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I'm trying to answer a question using Pascal's triangle to expand binomial functions, and I know how to do it for cases such as (x+1) which is quite simple, but I'm having troubles understanding and looking for a pattern when the question changes to (x+2)^n

I understand that (x+1)^3 would be x^3 + 3x^2 + 3x + 1 ; Using pascal's triangle

But I do not understand how to expand (x+2)^ 3 using pascal's triangle; I'm not sure what to do with the constant value 2 or any other value aside from 1 in this case.

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    $\begingroup$ $(x+y)^3=x^3+3x^2y+3xy^2+y^3$. Put $y=2$. $\endgroup$ – André Nicolas Sep 10 '14 at 4:47
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$$(x+1)^3=1(x^3)(1^0)+3(x^2)(1^1)+3(x^1)(1^2)+1(x^0)(1^3)$$ If you can discern the pattern, it's a logical step toward being able to expand $(x+2)^3$.

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To proceed from $ x\to x+1 $ to $x\to x+2 $and to $x \to x+a $ yand to powers of it you can consider powers of the pascal Matrix. You might lookout for my articles on the Pascal matrix.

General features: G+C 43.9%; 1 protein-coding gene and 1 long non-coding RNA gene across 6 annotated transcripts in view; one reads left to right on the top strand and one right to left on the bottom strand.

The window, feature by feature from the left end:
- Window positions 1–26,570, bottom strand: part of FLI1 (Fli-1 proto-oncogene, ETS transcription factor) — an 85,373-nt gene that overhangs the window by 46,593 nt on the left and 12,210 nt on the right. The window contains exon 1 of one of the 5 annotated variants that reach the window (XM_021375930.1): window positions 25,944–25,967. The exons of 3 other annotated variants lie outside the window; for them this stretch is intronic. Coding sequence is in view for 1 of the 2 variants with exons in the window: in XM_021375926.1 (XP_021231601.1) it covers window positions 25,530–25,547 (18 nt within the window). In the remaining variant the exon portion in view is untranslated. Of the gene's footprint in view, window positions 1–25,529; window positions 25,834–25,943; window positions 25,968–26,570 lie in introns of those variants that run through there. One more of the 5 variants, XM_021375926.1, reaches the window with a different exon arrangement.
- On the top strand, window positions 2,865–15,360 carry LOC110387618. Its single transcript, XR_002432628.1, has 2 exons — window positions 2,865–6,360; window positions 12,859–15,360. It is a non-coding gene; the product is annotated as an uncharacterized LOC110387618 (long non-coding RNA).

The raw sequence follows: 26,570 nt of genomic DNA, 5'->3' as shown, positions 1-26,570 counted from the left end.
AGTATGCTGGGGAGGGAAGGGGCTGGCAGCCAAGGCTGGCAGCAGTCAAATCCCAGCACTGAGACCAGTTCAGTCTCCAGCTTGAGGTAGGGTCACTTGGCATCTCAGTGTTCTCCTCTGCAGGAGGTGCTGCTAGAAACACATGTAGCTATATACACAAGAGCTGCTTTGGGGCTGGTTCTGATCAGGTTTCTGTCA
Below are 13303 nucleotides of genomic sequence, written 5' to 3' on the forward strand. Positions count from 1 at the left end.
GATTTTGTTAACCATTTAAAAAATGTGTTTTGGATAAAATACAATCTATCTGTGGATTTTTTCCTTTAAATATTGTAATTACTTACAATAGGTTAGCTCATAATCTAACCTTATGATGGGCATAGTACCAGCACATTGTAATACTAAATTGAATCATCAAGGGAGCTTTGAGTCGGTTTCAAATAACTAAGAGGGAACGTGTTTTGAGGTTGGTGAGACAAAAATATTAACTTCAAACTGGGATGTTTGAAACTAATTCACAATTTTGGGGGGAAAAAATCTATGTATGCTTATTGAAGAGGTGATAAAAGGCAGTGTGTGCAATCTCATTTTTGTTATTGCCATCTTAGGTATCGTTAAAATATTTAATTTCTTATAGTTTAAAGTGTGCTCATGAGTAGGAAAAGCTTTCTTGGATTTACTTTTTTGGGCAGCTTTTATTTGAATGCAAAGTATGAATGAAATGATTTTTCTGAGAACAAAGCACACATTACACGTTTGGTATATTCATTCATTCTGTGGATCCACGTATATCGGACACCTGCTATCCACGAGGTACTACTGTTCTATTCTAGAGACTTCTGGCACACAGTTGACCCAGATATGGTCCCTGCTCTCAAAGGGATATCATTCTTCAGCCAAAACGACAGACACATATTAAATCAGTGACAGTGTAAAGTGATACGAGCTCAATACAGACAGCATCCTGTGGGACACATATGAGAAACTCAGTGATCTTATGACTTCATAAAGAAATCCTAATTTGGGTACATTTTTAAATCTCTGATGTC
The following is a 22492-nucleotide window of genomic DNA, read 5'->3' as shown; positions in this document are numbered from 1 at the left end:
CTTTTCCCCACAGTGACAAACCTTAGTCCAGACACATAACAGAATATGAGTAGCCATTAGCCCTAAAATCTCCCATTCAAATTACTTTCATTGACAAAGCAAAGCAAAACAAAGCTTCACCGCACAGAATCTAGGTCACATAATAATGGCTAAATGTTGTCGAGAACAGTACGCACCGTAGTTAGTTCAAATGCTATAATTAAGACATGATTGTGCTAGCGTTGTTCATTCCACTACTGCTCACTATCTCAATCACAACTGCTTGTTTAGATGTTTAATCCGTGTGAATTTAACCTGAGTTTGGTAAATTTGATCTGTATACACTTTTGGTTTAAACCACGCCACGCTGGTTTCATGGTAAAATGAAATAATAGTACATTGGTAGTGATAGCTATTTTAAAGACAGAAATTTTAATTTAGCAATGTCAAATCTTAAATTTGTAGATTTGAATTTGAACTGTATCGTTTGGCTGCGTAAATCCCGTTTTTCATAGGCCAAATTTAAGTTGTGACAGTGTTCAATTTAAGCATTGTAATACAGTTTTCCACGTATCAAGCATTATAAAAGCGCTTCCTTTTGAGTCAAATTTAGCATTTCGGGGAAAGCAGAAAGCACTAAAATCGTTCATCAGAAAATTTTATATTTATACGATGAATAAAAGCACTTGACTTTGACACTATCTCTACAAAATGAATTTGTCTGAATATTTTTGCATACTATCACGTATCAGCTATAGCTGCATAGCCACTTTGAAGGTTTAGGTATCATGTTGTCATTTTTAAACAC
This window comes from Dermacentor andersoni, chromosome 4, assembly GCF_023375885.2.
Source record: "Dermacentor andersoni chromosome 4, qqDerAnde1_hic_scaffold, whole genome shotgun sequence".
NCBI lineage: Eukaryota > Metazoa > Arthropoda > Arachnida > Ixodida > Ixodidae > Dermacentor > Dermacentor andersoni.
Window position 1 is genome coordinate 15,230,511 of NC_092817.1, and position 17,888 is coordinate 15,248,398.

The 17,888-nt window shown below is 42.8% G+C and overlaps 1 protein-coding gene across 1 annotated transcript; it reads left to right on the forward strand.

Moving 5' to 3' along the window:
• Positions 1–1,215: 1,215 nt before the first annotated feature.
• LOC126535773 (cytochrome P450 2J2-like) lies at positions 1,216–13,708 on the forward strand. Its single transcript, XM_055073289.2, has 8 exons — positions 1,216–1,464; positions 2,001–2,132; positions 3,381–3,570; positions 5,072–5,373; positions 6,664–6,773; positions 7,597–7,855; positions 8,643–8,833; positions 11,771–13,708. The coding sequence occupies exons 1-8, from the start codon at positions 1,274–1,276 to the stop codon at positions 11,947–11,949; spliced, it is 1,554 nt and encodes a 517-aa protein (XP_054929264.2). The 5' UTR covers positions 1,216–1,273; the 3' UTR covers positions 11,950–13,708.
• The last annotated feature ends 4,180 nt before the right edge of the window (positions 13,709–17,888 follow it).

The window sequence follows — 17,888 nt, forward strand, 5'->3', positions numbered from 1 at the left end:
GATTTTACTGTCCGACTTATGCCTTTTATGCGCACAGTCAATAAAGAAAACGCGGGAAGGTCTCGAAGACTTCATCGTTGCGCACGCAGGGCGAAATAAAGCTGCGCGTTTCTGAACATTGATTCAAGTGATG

Here is a matrix-multiplication-scheme involving the Pascalmatrix $P$:

Bild

It says, that with a column-vector with consecutive powers of an indeterminate $s$ the so-to-say "Pascal-transformation" is a vector with consecutive powers of $s+1$. Or more formally said:
Assume a type of columnvector $V(x) = [1,x,x^2,x^3,...,x^n]$ then $$P \cdot V(x) = V(x+1)$$ Not very surprising $$P \cdot V(x+1) = V(x+2)$$ or $$ P \cdot (P \cdot V(x)) = V(x+2)$$ or $$ P^2 \cdot V(x) = V(x+2)$$ and in general $$ P^h \cdot V(x) = V(x+h)$$ It is then interesting, that the powers of $P$ can be written by three rather easy methods.

After this is now so easy... might you get an idea how to define negative, or even fractional, $h$?

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